With the college baseball season ending in early June and the Major League Baseball amateur draft still a month away, college seniors were in limbo.
Take a month off, play a few weeks in a collegiate league, or make a few bucks and sign with an independent club?
The latter seemed like a good option.
The ever-changing rosters in the Pioneer League, now a Major League Baseball “Partner League,” not only feature players who have been released from affiliated clubs, but recent college graduates.
The Grand Junction Rockies have taken that route, with roughly a dozen players on the current roster eligible for the MLB amateur draft, which is July 11-13.
Luke Roskam wrapped up his college career at the University of Nebraska in the NCAA regionals in early June, losing to Arkansas, at the time ranked No. 1 in the nation, in the regional title game. He had decided to go home to Minnesota and work out until the draft until he was offered a contract by the Rockies.
“I was like, why not come make some money and play for a month, especially with an MLB Partner League, where they get all the stats and everything sent to them,” Roskam said before a recent home game. “It’s not a bad opportunity for me to keep playing, see live pitching and stay in shape for the draft. That was kind of a no-brainer, especially with Chance (Hroch) coming out here, being familiar with someone and we can go through it together. It was a pretty easy decision.”
Hroch pitched for the Cornhuskers as a graduate transfer this past season after four years at New Mexico State. Like Roskam, he arrived in Grand Junction the second week of June. After making three starts, going 2-0 with a 3.50 ERA, Hroch was released on Friday.
“I was planning to go to the Northwoods (Collegiate League) and then I got the call and they said Luke (Roskam, his teammate at Nebraska) was going to get the call,” Hroch said of an offer to play for the Rockies. “I talked to the coaches and talked to Luke and my family and it just kind of seemed to be the best fit. I told Luke that I was going and the next thing you know, he was like, ‘You know, that seems like a good idea.’ ’’
With Major League Baseball scuttling some 40 affiliated teams, including the Rookie Advanced and Short-season Class A leagues, the draft has been cut in half, down to 20 rounds. The Rookie Appalachian League has become a collegiate league for highly regarded underclassmen, with the Pioneer League becoming a professional independent league.
The partnership with MLB gives players a chance to be seen by scouts, and all clubs get statistics and reports on prospects. Several have been offered pro contracts in the first month of the season, including GJ relief pitcher Nate Sweeney, who signed with Colorado.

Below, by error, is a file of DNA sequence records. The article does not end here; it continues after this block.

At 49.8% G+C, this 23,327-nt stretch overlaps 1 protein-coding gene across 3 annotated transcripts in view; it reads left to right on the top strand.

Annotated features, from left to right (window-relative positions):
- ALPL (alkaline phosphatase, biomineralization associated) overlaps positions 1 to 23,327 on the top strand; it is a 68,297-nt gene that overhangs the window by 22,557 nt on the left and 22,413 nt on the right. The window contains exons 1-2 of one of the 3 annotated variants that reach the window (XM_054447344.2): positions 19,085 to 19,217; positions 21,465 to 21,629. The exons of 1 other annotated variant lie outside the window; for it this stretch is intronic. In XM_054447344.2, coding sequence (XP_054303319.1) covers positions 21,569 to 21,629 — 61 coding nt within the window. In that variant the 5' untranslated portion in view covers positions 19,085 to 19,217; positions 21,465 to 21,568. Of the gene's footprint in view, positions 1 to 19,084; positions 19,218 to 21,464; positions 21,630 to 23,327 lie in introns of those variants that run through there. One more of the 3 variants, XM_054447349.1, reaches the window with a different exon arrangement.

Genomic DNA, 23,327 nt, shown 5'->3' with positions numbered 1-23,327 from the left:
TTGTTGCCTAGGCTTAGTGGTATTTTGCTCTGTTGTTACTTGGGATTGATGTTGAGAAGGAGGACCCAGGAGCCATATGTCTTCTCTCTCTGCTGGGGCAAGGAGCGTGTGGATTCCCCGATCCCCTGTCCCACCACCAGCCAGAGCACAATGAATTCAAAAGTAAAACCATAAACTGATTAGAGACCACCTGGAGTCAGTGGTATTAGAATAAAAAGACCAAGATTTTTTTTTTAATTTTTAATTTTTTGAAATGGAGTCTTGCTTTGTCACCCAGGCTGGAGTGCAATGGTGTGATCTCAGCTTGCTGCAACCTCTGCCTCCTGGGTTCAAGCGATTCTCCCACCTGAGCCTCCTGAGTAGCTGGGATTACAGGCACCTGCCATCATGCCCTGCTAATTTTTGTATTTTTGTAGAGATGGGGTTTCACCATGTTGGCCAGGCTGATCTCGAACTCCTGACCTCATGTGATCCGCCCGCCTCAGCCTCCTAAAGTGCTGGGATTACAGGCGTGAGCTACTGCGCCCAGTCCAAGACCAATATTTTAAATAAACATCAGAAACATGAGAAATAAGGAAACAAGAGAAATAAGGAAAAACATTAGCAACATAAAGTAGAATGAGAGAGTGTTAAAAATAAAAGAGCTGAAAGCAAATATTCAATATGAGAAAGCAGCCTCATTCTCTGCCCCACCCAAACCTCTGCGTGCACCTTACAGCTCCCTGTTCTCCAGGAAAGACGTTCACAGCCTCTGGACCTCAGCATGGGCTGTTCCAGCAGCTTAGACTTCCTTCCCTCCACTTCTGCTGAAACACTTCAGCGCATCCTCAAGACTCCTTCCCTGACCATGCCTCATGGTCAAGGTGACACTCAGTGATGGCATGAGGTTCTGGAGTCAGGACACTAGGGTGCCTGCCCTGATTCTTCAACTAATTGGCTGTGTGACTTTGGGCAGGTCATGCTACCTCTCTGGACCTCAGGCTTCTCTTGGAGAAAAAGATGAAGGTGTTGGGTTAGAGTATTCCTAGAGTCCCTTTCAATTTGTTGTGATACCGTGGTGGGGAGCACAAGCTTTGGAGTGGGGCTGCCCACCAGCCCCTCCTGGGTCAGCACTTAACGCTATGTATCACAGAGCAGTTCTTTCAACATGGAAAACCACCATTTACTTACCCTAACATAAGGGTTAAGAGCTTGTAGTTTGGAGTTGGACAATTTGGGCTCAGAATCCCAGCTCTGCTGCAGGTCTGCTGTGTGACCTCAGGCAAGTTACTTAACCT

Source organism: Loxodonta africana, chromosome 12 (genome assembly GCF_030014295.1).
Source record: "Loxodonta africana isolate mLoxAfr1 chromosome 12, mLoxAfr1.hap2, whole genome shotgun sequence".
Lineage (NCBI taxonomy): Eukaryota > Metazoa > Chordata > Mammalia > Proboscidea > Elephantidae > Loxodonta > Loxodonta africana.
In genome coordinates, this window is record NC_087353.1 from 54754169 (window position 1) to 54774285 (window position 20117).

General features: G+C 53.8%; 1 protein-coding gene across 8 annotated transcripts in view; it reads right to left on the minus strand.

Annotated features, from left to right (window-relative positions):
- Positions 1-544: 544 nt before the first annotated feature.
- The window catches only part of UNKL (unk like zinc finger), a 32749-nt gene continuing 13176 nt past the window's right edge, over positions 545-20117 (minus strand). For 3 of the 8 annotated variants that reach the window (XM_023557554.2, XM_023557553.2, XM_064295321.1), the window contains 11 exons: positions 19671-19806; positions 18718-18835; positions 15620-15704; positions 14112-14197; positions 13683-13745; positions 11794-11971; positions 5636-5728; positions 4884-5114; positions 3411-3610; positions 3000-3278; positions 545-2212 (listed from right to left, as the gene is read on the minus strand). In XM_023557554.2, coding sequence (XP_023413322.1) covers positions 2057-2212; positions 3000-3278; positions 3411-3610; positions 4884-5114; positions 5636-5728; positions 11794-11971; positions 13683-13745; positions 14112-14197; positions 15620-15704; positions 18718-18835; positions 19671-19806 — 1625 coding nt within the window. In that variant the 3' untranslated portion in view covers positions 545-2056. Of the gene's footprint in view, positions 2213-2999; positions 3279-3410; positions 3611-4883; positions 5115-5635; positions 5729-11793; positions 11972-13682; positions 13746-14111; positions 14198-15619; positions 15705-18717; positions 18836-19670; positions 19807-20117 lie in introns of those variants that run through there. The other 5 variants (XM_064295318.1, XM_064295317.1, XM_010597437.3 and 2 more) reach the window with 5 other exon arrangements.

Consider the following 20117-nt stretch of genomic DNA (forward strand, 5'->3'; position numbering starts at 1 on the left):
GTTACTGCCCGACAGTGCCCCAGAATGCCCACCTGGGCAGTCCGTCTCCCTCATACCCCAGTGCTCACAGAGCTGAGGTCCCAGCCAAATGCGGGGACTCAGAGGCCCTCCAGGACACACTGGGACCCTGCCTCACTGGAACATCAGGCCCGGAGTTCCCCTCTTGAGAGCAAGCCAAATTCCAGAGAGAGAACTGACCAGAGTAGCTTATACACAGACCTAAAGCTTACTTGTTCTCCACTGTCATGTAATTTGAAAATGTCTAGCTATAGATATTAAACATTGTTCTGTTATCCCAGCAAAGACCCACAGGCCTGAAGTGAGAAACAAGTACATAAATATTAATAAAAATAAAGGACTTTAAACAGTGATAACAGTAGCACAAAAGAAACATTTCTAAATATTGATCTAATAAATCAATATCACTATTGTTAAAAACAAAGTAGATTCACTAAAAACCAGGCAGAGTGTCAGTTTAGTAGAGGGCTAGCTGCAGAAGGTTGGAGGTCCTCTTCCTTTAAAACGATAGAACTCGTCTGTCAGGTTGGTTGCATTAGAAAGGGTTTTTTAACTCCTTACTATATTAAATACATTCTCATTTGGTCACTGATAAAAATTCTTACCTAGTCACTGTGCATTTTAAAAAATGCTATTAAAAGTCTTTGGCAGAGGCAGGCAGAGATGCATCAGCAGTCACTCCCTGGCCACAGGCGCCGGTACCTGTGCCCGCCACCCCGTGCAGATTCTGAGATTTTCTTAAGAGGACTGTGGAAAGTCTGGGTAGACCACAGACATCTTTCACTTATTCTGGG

With no short-season clubs, there was no need to fill those rosters in June, so the draft was pushed back until after the College World Series and added to the All-Star weekend festivities.
The Rockies have made plenty of transactions the first two months of the season, with several players being released to make room for new signees since the team’s home debut. Some of those players might be gone by mid-July, depending on the draft and free-agent signings by the MLB clubs, but that’s part of independent baseball.
Two players from the RMAC, pitcher Brett Matthews from CSU-Pueblo, and infielder Jake Anderson from CU-Colorado Springs, are with the GJ Rockies and playing well. Matthews has made four appearances, two starts, and is 1-0 with a 2.87 ERA, striking out 20 batters in 15⅔ innings.
Anderson has been playing third base and entering Saturday’s game was hitting .296 with one home run, seven doubles and 17 RBI.
Roskam, a 6-foot-2, 220-pound first baseman, arrived in Grand Junction on June 11, made his pro debut three days later and has been in the lineup nearly every game. He hit a pair of home runs in his first game and entered Saturday hitting .360 with four doubles, three home runs and 11 RBI.
“Obviously, you see really good arms, and then you see the guys who are only throwing low 80s and stuff like that, but it definitely keeps you on your toes,” Roskam said of his early impressions of the league.
“And you know, playing every day is different because the Big 10 this year, we only played weekend series, so I haven’t been used to playing every day for a while, honestly. It kind of took me a couple days to get used to it and figure that part out and just getting a solid routine, because I’m really routine-oriented.”
Most of the draft-eligible players aren’t sure where they stand on anyone’s draft board, but they’re not fretting about that. Right now, it’s all about getting used to the daily grind and getting better.
“I tend to not focus on that,” Roskam said. “You know, whatever happens, happens, but I’m ready to sign wherever, you know? It was weird for the seniors because we have to wait until the draft before we can sign, so the last day of the draft is July 13 and I’m here until then, for sure.
“I just keep playing, keep playing well and working on my craft. That’s all you can honestly do, day to day, is keep grinding and stay true to yourself and learn more about yourself and get better at everything.”